Surgeon General Urges Americans To Carry Naloxone

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Surgeon General Urges Americans To Carry Naloxone

By Keri Blakinger 04/09/18

“We should think of naloxone like an EpiPen or CPR,” says Surgeon General Jerome Adams.

Image: 
Surgeon General Jerome Adams
Surgeon General Jerome Adams Photo via YouTube

The U.S. Surgeon General last week issued a rare national advisory urging Americans to carry the anti-overdose drug naloxone.

“Each day we lose 115 Americans to an opioid overdose—that’s one person every 12.5 minutes,” Surgeon General Jerome Adams said Thursday in a statement. “It is time to make sure more people have access to this life-saving medication, because 77% of opioid overdose deaths occur outside of a medical setting and more than half occur at home.”

It was the first national public health advisory issued since 2005, when the then-surgeon general warned of the hazards of drinking while pregnant.

"Surgeon general advisories are issued when there is a major health problem and a need for a call to action," Adams told USA Today in an interview last week at the National Rx Drug Abuse & Heroin Summit. "One of the things we're trying to do is help the public understand that we're losing a person every 12.5 minutes from an opioid overdose.”

Since 2010, the number of opioid overdose deaths has doubled, according to federal figures. Currently, more than 2 million people in the U.S. are battling an opioid use disorder, the surgeon general’s statement said. 

“We should think of naloxone like an EpiPen or CPR,” Adams told NPR.

“We're working with pharmacies, providers and medical associations to increase training on how to administer naloxone in homes. But overall—and I'm an anesthesiologist who's administered naloxone many times myself—it's very safe, easy to use, and 49 of 50 states have standing orders for people to be able to access and to use [naloxone] in the home setting.”

Naloxone is a drug available as a nasal spray or injection to temporarily reverse the effects of an overdose. Every state in the nation has passed laws to boost naloxone access, and many now dole it out in pharmacies without a prescription. Although the drug can sometimes cost upward of $100, it’s often covered by insurance, USA Today reported.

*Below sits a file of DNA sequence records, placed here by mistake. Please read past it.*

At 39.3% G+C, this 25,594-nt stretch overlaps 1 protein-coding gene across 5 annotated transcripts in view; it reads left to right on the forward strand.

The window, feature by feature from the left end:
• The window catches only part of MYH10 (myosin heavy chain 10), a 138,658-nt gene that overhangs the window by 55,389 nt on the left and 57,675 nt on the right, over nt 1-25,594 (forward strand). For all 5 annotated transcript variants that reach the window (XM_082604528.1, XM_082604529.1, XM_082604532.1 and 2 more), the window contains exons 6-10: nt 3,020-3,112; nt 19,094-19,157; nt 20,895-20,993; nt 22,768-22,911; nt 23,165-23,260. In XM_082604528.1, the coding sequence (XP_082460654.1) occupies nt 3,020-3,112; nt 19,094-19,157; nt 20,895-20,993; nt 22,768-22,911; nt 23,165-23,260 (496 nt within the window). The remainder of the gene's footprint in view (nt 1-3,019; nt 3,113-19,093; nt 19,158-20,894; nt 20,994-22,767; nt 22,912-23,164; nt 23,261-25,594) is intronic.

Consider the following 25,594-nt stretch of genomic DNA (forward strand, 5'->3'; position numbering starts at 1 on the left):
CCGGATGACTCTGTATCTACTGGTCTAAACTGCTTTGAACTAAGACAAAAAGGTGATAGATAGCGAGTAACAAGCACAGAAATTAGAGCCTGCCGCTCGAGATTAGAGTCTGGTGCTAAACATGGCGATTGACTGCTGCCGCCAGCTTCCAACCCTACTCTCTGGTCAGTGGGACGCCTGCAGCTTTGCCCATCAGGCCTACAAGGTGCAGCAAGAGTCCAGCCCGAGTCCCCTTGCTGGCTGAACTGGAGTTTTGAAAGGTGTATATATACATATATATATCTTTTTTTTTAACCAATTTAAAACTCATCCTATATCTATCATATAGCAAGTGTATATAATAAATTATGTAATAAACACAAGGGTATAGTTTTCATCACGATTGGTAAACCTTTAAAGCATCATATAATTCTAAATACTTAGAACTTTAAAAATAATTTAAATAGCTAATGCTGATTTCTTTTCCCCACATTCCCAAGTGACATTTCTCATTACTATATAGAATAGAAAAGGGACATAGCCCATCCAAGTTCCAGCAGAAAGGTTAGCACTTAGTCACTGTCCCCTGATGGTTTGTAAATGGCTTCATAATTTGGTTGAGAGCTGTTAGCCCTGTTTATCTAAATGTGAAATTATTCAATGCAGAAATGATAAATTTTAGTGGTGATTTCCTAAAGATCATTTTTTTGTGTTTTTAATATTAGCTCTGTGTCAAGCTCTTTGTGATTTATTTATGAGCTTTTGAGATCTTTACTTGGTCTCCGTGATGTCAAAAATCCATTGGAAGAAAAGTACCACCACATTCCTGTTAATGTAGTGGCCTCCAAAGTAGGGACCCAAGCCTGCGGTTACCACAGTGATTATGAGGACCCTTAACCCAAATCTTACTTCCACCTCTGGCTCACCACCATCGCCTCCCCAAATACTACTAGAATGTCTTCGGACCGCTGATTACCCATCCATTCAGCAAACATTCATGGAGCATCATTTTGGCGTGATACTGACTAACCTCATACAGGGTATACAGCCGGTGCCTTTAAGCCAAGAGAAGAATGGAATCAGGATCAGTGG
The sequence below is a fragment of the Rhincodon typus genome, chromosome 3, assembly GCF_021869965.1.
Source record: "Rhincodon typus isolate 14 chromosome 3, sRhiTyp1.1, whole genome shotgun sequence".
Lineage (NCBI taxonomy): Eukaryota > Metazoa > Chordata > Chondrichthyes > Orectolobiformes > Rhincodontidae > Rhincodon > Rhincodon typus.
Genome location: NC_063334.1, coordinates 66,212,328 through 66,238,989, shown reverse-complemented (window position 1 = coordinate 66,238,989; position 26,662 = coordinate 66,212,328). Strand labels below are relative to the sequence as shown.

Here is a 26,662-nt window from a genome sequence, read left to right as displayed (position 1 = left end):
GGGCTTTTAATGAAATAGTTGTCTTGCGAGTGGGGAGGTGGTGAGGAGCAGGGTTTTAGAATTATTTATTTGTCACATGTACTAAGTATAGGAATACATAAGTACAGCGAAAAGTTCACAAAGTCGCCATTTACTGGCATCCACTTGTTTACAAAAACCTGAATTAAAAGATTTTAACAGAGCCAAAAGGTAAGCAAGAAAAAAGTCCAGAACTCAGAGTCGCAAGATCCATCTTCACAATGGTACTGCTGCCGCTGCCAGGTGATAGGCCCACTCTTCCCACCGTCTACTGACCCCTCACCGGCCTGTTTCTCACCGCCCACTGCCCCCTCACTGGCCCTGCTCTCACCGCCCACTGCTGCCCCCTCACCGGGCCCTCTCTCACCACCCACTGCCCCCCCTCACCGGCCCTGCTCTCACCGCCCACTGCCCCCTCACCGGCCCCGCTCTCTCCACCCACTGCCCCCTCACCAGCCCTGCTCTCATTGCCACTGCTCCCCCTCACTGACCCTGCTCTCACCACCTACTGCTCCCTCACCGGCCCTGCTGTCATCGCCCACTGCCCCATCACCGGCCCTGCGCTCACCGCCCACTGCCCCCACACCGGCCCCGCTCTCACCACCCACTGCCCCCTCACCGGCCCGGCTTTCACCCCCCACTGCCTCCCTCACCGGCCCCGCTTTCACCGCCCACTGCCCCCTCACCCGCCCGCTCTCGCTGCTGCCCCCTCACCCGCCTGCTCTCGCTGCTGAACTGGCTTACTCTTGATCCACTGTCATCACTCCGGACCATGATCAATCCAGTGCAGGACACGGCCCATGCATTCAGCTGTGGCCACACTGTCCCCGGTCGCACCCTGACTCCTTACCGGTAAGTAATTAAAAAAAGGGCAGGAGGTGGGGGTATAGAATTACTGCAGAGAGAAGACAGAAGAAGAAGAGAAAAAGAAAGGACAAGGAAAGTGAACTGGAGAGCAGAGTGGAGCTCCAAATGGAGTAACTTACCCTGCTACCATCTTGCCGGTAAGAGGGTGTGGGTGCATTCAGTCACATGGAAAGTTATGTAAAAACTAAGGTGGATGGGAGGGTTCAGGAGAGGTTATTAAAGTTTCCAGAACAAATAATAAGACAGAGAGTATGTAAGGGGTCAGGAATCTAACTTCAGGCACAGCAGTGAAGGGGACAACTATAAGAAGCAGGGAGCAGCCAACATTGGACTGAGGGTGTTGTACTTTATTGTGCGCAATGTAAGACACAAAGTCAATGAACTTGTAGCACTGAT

“To manage opioid addiction and prevent future overdoses, increased naloxone availability must occur in conjunction with expanded access to evidence-based treatment for opioid use disorder,” Adams said.

Specifically, the surgeon general recommended that friends, family and anyone at risk of an overdose consider carrying the life-saving drug.

The move represents a fresh embrace of harm reduction principles, at a time when others in the federal government have trumpeted War on Drugs values.

Last month, Attorney General Jeff Sessions issued a controversial memo urging federal prosecutors to pursue the death penalty for drug dealers.

The push came just after President Trump touted the idea at an event in New Hampshire. 

"We have to be tough, we have to be smart, we have to change the laws," the president said. "The ultimate penalty has to be the death penalty. Now maybe our country's not ready for that—it's possible."

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Keri Blakinger is a former drug user and current reporter living in Texas. She covers breaking news for the Houston Chronicle and previously worked for the New York Daily News and the Ithaca Times. She has written about drugs and criminal justice for the Washington Post, Salon, Quartz and more. She loves dogs and is not impressed by rodeo food. Find Keri on LinkedIn and Twitter.

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